So, if Jane Smith, CRO at Acme Corp submits her information on a form without attribution, both Jane and the CRM will see the same thing:

Name: Jane Smith
Title: CRO
Company: AcmeCorp

However, with attribution, Jane will see the same as above, but the CRM will see this:

Name: Jane Smith
Title: CRO
Company: AcmeCorp
Timestamp: 3/12/2024 at 10:00 am
Landing Page:
Medium: Paid Ads
Source: Google
Campaign: Branded Search
Content: Version A
Keyword: “Digital Reach”

Then, you can use this data to connect Closed/Won and other bottom-of-funnel activity with the strategies, sources, and mediums that drove the traffic. This presumes, of course, that your CRM is ready to receive and accept this data. If it isn’t, you won’t get too far.

Using CRM Fields to Receive Attribution Data

Now, you have the attribution pixel collecting the data and the hidden fields on your form sending the data. The last step is to make sure that your CRM can actually receive the information. To facilitate this, you’ll need to create some custom fields in the CRM.

Normally, when a form submits information like “Name” and “Email”, the CRM has default fields preconfigured to receive that data. But, when we expand beyond the default pieces of data, we need to create new fields to give that data a home. These are called Custom Fields, and they’re pretty easy to set up.

We’ll discuss Salesforce here primarily, but the function is the same across all CRMs. In Salesforce, simply go to Setup and find the “Lead” object’s “Fields & Relationships” section:

From there, you can add new fields to match the data you’re receiving (we use “text” field types for receiving attribution data, as they’re the most flexible and least likely to create errors).

Don’t forget to create associated fields in both the Lead and Contact object, and don’t forget to map them together! This step is critical.

With your pixel firing, your forms functioning and the CRM ready to receive the data, you’re now ready to gain complete visibility into the ROI and effectiveness of your marketing efforts.

First & Last Touch vs. Multi-Touch Attribution

Marketers know that their job involves building relationships with prospects and nurturing these relationships until they come to fruition when the prospect transitions into a customer. Often the customer journey is convoluted and the sales cycle is long. That’s why capturing as much information about prospect’s interactions with your marketing makes sense. It may not be possible to record every time your prospect hears or sees your brand or visits your site, but there are a variety of ways to track significant milestones along the buyer journey. From the simple “last-touch” attribution described above, it’s possible to expand into both first-and-last touch or the maximally informative multi-touch attribution.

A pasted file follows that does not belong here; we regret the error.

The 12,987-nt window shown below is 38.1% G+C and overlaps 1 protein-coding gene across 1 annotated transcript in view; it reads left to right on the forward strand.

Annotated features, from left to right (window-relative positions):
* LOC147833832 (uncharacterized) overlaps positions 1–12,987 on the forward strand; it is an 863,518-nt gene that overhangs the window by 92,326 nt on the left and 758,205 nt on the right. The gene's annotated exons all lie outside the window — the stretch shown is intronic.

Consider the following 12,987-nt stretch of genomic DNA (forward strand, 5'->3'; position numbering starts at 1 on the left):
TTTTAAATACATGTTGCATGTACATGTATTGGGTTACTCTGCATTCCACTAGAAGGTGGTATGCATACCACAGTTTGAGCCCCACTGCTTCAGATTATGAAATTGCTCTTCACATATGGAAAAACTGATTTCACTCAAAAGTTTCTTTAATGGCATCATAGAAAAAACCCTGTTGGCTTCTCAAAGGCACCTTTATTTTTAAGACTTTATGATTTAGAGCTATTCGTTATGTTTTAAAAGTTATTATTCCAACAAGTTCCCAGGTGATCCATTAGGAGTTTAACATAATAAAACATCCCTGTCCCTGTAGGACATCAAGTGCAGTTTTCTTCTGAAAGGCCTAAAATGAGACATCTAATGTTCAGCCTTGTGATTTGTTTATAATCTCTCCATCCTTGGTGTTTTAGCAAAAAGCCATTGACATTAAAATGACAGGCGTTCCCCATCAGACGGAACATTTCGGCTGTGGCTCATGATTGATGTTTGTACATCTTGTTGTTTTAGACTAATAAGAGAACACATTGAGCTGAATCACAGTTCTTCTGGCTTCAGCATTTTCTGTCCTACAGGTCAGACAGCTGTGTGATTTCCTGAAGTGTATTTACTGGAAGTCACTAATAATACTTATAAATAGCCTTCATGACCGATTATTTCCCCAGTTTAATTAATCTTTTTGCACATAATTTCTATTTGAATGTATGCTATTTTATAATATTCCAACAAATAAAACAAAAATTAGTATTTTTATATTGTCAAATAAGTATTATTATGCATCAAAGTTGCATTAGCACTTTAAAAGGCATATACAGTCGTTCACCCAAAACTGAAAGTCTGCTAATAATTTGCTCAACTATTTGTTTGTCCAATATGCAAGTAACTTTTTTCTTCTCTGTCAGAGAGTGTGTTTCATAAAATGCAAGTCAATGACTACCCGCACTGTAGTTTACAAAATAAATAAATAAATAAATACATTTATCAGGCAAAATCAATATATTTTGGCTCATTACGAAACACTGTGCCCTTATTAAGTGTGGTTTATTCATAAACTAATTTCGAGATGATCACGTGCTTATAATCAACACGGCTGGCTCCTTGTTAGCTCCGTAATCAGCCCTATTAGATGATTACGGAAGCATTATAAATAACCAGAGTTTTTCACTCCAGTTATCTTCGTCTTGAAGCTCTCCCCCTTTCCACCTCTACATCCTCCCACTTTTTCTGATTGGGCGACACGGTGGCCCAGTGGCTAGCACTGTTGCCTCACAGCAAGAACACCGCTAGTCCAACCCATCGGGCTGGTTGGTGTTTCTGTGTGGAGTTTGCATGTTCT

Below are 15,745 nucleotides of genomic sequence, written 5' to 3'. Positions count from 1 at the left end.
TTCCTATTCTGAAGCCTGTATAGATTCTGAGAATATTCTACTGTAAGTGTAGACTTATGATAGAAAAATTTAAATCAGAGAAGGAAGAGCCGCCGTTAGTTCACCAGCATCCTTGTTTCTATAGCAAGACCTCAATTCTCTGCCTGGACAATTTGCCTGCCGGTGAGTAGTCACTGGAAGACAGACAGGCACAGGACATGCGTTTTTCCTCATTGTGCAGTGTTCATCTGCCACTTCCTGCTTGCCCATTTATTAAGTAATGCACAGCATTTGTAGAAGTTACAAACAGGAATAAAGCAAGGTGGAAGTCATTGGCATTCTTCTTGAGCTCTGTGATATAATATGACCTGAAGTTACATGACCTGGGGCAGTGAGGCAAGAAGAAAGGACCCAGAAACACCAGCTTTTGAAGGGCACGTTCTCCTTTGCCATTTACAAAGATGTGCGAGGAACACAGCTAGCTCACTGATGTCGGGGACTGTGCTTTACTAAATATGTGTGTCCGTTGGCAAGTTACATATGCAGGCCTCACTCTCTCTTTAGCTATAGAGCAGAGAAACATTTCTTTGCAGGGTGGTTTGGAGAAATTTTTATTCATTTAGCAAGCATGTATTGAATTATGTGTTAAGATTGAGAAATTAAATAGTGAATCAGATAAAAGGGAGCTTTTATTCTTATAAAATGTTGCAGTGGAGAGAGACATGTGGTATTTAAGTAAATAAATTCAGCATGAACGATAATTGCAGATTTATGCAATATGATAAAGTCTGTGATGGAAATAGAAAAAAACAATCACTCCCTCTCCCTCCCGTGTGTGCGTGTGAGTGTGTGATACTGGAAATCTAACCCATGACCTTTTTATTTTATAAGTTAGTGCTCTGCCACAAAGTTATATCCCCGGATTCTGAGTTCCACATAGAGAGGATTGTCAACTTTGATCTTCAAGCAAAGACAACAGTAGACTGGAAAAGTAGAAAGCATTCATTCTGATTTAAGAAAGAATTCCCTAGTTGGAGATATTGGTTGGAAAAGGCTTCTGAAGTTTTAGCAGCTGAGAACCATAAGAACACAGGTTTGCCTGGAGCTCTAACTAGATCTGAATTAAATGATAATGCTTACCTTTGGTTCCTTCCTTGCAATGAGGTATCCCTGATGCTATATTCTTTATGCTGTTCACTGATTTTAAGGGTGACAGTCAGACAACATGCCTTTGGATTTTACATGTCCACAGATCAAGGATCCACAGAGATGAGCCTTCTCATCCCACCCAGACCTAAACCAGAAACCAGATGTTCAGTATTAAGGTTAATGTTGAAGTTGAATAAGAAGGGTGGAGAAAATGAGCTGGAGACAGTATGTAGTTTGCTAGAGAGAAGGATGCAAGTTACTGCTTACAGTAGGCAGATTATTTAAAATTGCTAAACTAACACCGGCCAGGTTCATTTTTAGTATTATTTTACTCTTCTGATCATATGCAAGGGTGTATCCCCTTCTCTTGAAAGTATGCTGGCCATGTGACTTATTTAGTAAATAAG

First-and-last touch covers what would arguably be the two most important moments in upper funnel buyer journeys – the moment when the prospect first interacted with your content and the moment when the prospect converted and became a lead. Many attribution providers, including Digital Reach’s custom pixel setup, can provide first and last-touch solutions.

Multi-touch tracks attribution throughout various touches, and allows for customized weighting of those touches. How valuable is the second, third, or fourth touch? How does it affect ROI? This type of flexibility can provide even greater insight, though it might be overkill for most marketers.

Making Sense of Attribution Data

In its raw form, attribution data is nearly unmanageable. Sure, one could read through the lines one by one and get a sense of a single prospect’s journey. If there are only a few records, this may be doable. However, marketing campaigns are likely to generate hundreds or thousands of records. The anecdotal data you might put together from viewing raw data is useful, but won’t provide the trend information the marketer needs to make strategic choices. Instead, attribution data becomes useful when aggregated into actionable metrics.

KPI Reports Make Raw Data Readable

Attribution data can be synced across a company’s CRM and Analytics platforms to generate data for a variety of marketing metrics and KPIs. Commonly reported KPIs are Sessions, Conversions, Leads, Opportunities, and Closed Won. Data can be reported by period or on a rolling basis and displayed on a dashboard for continual monitoring. Your provider of attribution data and closed-loop marketing services can help you determine which metrics to track depending on your company’s processes and goals.

Using Attribution for Better Strategy